The Brattle will also have the latest installment in their CineCaché series on Monday the 5th, although as of this writing, the film has not yet been announced.

  • The rest of the Brattle's schedule is some potentially fun special events: A live presentation of the Baltimore Annex Theater's production Threepenny Opera plays on Sunday at 8pm, and there are Harvard Book Store presentations on Monday (Mindy Kaling, sold out) and Wednesday (American's Test Kitchen) at 6pm. There's a new ski movie on Tuesday, with "Solitaire" offering a rare look at winter sports in South America's mountains. And on Wednesday and Thursday evening, a new Muppet movie in theaters is as good an excuse as any to show the original classic The Muppet Movie, with the added kick that the 8:30pm show on Wednesday and the 7pm show on Thursday are sing-alongs!

    If you'd like to see E.T.: The Extra-Terrestrial on the big screen, you've got options: ArtsEmerson will be running it in the Paramount's Bright Screening Room on Saturday at 2pm, while the Coolidge has it playing midnights on Friday and Saturday as well as at 10am on Saturday morning. Note that ArtsEmerson is advertising the 2002 re-issue edition (notorious for some well-intentioned but unnecessary changes) while the Coolidge has the original 1982 cut... So, aside from a potentially more convenient time, I'm not sure why anyone wouldn't see it at the Coolidge.

    The Coolidge also has a couple of other enjoyable presentations this weekend: The other midnight movie on Friday and Saturday is The Creature from the Black Lagoon in anaglyph 3D - red and blue glasses will be provided! People say those look silly, but honestly - an audience filled with people wearing those looks like it's about to have fun, compared to the serious room full of Matrix characters of today. Sunday morning's Talk Cinema screening is Michel Haznavicius's thoroughly wonderful The Artist, with conversation afterward.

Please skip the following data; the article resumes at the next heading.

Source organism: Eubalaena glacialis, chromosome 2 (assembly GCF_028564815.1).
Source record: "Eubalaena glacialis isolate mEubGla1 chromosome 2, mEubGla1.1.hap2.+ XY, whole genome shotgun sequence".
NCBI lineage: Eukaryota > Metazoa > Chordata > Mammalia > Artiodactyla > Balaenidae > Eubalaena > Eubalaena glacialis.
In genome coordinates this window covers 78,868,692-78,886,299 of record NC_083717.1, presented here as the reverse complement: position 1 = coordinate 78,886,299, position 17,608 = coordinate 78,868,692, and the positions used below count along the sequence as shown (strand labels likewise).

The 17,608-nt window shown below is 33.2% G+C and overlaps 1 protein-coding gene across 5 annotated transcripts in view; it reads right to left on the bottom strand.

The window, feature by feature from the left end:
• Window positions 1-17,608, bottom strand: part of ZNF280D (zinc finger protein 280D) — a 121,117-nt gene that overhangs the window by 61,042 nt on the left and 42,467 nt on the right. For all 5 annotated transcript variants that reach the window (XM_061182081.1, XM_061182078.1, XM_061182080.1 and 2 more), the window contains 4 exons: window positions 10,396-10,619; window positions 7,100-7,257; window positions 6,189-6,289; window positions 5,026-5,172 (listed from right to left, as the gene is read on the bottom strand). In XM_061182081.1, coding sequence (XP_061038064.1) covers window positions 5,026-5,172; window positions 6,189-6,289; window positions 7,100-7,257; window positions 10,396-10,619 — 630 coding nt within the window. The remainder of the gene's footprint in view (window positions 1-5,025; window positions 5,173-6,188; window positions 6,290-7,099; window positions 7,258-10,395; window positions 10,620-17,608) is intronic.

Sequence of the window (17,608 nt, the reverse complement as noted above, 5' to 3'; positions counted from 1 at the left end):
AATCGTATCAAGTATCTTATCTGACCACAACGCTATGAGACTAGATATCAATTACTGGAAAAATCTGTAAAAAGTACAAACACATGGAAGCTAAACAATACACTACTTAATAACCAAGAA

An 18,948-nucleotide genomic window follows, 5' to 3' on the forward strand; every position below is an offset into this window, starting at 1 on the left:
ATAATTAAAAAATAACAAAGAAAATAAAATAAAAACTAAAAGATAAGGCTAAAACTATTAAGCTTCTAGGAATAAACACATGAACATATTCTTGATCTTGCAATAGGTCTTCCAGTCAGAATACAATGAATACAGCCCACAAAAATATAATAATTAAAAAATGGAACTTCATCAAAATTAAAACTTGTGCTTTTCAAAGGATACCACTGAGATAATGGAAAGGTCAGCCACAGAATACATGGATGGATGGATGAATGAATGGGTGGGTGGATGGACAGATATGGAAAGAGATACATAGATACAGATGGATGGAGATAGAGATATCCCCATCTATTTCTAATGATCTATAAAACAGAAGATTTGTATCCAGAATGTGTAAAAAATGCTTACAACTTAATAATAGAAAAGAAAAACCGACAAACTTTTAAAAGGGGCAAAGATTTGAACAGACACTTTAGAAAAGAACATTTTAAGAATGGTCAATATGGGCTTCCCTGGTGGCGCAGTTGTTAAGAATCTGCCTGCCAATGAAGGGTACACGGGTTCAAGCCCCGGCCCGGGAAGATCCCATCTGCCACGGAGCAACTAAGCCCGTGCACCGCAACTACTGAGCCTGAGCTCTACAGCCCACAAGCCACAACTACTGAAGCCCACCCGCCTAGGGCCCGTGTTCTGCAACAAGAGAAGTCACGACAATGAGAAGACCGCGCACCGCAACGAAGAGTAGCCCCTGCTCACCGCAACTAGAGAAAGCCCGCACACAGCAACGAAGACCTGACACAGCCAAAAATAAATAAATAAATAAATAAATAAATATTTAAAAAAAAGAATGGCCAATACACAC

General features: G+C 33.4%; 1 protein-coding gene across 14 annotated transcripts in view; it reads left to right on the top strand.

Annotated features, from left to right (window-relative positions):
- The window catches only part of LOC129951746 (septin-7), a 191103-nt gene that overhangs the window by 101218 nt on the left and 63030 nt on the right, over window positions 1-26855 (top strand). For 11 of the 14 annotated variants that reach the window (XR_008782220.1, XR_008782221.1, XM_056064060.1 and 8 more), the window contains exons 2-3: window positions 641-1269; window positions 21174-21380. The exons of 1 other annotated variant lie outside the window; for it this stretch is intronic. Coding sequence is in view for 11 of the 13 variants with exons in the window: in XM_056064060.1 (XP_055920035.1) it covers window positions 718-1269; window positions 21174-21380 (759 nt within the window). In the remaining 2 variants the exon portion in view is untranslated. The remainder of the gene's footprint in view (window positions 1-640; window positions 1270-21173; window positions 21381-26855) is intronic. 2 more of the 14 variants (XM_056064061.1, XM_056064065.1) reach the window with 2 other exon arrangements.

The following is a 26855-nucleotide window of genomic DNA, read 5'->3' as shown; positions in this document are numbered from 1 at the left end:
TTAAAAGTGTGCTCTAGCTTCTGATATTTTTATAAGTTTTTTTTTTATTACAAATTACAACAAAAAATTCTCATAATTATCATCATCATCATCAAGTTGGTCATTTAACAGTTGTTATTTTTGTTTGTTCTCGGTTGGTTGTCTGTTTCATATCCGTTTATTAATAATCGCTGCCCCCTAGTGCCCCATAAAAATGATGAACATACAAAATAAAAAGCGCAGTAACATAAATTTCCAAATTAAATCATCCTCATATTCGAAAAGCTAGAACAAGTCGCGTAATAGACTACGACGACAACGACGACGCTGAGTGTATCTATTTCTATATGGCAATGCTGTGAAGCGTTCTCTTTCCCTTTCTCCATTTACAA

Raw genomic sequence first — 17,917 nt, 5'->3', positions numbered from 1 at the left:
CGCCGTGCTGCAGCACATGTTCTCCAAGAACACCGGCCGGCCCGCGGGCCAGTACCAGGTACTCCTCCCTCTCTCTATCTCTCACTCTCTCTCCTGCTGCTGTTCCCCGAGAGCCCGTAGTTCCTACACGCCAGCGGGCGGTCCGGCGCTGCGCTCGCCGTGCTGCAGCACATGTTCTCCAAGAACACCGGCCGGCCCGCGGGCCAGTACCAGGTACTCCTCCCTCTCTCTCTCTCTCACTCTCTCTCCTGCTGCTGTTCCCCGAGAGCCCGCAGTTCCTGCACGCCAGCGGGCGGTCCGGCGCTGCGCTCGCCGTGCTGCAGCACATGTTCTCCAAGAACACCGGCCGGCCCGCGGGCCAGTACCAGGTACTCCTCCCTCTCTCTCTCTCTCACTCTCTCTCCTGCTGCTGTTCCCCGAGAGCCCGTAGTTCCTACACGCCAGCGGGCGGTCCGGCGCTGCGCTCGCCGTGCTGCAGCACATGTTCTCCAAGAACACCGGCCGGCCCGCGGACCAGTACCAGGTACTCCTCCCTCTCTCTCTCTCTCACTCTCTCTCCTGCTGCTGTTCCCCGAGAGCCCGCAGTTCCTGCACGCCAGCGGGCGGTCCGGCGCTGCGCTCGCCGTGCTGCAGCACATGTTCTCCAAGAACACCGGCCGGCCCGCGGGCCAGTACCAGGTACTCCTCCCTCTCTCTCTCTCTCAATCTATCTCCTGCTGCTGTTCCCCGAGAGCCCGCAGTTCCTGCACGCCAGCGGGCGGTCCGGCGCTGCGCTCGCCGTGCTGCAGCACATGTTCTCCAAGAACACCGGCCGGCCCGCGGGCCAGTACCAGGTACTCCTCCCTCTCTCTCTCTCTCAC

AMC Boston Common and Showcase Cinemas Revere will also be having weekend matinees of Pokemon the Movie: White - Victini and Zekrom on Saturday and Sunday. I'm guessing it's dubbed.

  • Also worth noting at Boston Common and Revere, the showtimes for Moneyball and The Ides of March are set up for viewing as a double feature. Revere is selling single-admission tickets for the pair, but I don't know about Boston Common, but it's worth asking at the box office.

    Other than that, the multiplexes basically stay as-is this weekend, with just two screens turning over: Kendall Square picks up Tomboy for a one-week booking; it's about a ten-year old girl who, when her family moves to a new neighborhood outside Paris, is mistaken for a boy and opts to run with it, even though she's quite feminine at home. Boston Common's booking of Answers to Nothing is technically open-ended but since this mystery/ensemble drama is getting terrible reviews and also available on demand, it likely won't last long despite a cast of Dane Cook, Julie Benz, Erik Palladino, and Elizabeth Mitchell. (Okay, it probably doesn't deserve that sarcasm)

My plans - yikes - probably mainly involve double-dipping: Another go at The Artist and Hugo, especially while the latter is playing on the RPX screen at Fenway (it was gorgeous last weekend). Catch-up with My Week with Marilyn and maybe J. Edgar. See what CineCaché is. That sort of thing.

(There will be non-preview posts coming soon, honest!)

No comments: